Former Chairman of Federal Inland Revenue Service (FIRS), Babatunde Fowler, yesterday returned to Economic and Financial Crimes Commission (EFCC) for further questioning over his stewardship and alleged diversion of N5 billion.
Fowler is also accused of allowing gaps in the auditing of the agency’s accounts and other allegations of financial impropriety during his headship of the revenue agency.
Fowler, who arrived at the commission’s office in Lagos yesterday, was still being grilled over alleged corruption while in office as at the time of filing this report.
The anti-graft agency is yet to release the specifics of the allegations against the former FIRS boss, but it was learnt that he was being probed over alleged diversion of funds running into billions of naira.
Fowler was questioned penultimate week by the agency over alleged diversion of N5 billion.
An EFCC source confirmed that Fowler was undergoing investigation over misappropriation of billions of naira under his watch.
“We are looking at the many issues around his stewardship in the two places based on petitions sent to us”, the source said.
Fowler was first invited for interrogation two weeks ago over a case involving Alpha Beta Consulting, a firm that consults for the Lagos State government on internally-generated revenue (IGR) in return for a commission.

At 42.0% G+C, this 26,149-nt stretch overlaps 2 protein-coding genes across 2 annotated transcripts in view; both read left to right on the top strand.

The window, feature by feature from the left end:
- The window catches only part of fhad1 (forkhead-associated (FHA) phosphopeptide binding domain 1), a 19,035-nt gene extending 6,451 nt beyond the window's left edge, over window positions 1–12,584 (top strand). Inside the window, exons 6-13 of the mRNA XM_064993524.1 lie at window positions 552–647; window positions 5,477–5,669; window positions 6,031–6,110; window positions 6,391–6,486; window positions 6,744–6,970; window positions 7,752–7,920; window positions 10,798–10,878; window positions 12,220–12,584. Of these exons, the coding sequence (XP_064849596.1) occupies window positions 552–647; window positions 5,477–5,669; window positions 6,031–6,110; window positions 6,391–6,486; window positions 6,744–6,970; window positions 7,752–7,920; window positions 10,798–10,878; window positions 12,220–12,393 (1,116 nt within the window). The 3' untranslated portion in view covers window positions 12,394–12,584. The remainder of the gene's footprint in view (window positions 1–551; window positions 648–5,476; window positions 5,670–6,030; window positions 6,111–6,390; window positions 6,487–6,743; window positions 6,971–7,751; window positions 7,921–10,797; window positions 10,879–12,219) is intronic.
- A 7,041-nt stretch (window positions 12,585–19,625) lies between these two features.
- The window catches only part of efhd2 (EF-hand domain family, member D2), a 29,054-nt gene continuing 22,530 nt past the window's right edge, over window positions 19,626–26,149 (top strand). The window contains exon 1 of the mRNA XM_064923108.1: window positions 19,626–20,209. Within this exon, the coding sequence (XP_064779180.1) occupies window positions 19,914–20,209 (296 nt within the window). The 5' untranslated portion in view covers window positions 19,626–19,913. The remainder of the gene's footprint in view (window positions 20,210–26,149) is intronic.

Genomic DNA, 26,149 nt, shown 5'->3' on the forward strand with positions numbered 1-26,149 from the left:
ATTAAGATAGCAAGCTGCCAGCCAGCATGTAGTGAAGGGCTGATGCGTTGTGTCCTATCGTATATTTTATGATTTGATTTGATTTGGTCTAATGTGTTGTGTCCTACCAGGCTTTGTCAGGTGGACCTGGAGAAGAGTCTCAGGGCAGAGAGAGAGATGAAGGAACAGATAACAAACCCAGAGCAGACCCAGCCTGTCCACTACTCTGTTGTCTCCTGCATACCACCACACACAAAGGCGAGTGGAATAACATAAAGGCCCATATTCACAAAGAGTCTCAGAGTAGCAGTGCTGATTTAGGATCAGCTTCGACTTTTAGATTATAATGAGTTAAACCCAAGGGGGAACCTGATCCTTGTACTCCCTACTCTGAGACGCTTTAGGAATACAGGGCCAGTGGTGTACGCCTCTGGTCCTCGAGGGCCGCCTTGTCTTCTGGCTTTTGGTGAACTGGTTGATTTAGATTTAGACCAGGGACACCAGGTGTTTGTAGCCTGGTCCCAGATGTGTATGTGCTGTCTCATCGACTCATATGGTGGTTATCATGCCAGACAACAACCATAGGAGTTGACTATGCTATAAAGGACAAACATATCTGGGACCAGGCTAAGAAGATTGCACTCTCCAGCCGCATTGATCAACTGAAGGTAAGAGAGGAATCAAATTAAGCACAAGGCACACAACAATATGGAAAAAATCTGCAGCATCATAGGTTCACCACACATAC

The company believed to be promoted by former Lagos State Governor, Bola Tinubu, has been embroiled in allegations of fraud, including tax evasion.
A former Managing Director of the firm, Oladapo Apara, made some of the allegations.
Before he was appointed head of FIRS, Fowler served as Chairman of Lagos Internal Revenue Service (LIRS).
Apara had accused the company of defrauding the Lagos government and failing to pay tax.
In a recent suit filed at the Lagos High Court, he alleged that the company has been diverting billions of naira from the coffers of the Lagos State Government since 2002.
He also alleged money laundering, forgery, and some corporate fraudulent practices against the company and its owners.
Joined as a defendant in the suit is Tinubu, whom Apara claimed is complicit in the fraud.
In 2018, Apara also alleged that the company had so far generated N1.5 trillion for the state government, out of which the firm earned 10 per cent as a commission but failed to pay tax.
The firm had denied the allegations, accusing its former MD of “the worst form of libel.”